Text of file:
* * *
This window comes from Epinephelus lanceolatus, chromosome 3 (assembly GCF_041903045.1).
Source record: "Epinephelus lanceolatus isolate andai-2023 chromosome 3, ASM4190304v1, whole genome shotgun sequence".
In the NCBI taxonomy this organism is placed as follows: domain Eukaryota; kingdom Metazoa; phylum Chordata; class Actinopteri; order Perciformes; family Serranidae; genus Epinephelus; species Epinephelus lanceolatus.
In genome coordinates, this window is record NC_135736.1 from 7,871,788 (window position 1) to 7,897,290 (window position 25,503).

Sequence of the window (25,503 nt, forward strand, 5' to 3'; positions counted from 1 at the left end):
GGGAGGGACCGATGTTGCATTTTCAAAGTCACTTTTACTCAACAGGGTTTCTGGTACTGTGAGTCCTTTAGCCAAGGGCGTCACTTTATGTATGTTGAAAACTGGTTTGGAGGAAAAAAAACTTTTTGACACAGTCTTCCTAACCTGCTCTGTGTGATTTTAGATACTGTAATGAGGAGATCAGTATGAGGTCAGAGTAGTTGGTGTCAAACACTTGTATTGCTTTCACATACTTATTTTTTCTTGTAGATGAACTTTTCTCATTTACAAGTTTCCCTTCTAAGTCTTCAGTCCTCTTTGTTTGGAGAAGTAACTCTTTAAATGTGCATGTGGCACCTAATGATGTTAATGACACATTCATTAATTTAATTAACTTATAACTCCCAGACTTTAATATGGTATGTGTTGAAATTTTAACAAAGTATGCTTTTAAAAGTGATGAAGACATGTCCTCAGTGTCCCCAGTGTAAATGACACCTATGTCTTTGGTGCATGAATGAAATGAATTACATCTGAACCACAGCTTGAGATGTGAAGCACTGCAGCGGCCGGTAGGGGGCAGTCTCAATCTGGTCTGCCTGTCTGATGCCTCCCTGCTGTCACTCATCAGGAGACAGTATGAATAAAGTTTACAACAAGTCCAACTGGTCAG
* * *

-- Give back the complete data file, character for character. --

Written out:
This window comes from Epinephelus lanceolatus, chromosome 3 (assembly GCF_041903045.1).
Source record: "Epinephelus lanceolatus isolate andai-2023 chromosome 3, ASM4190304v1, whole genome shotgun sequence".
In the NCBI taxonomy this organism is placed as follows: domain Eukaryota; kingdom Metazoa; phylum Chordata; class Actinopteri; order Perciformes; family Serranidae; genus Epinephelus; species Epinephelus lanceolatus.
In genome coordinates, this window is record NC_135736.1 from 7,871,788 (window position 1) to 7,897,290 (window position 25,503).

Sequence of the window (25,503 nt, forward strand, 5' to 3'; positions counted from 1 at the left end):
GGGAGGGACCGATGTTGCATTTTCAAAGTCACTTTTACTCAACAGGGTTTCTGGTACTGTGAGTCCTTTAGCCAAGGGCGTCACTTTATGTATGTTGAAAACTGGTTTGGAGGAAAAAAAACTTTTTGACACAGTCTTCCTAACCTGCTCTGTGTGATTTTAGATACTGTAATGAGGAGATCAGTATGAGGTCAGAGTAGTTGGTGTCAAACACTTGTATTGCTTTCACATACTTATTTTTTCTTGTAGATGAACTTTTCTCATTTACAAGTTTCCCTTCTAAGTCTTCAGTCCTCTTTGTTTGGAGAAGTAACTCTTTAAATGTGCATGTGGCACCTAATGATGTTAATGACACATTCATTAATTTAATTAACTTATAACTCCCAGACTTTAATATGGTATGTGTTGAAATTTTAACAAAGTATGCTTTTAAAAGTGATGAAGACATGTCCTCAGTGTCCCCAGTGTAAATGACACCTATGTCTTTGGTGCATGAATGAAATGAATTACATCTGAACCACAGCTTGAGATGTGAAGCACTGCAGCGGCCGGTAGGGGGCAGTCTCAATCTGGTCTGCCTGTCTGATGCCTCCCTGCTGTCACTCATCAGGAGACAGTATGAATAAAGTTTACAACAAGTCCAACTGGTCAG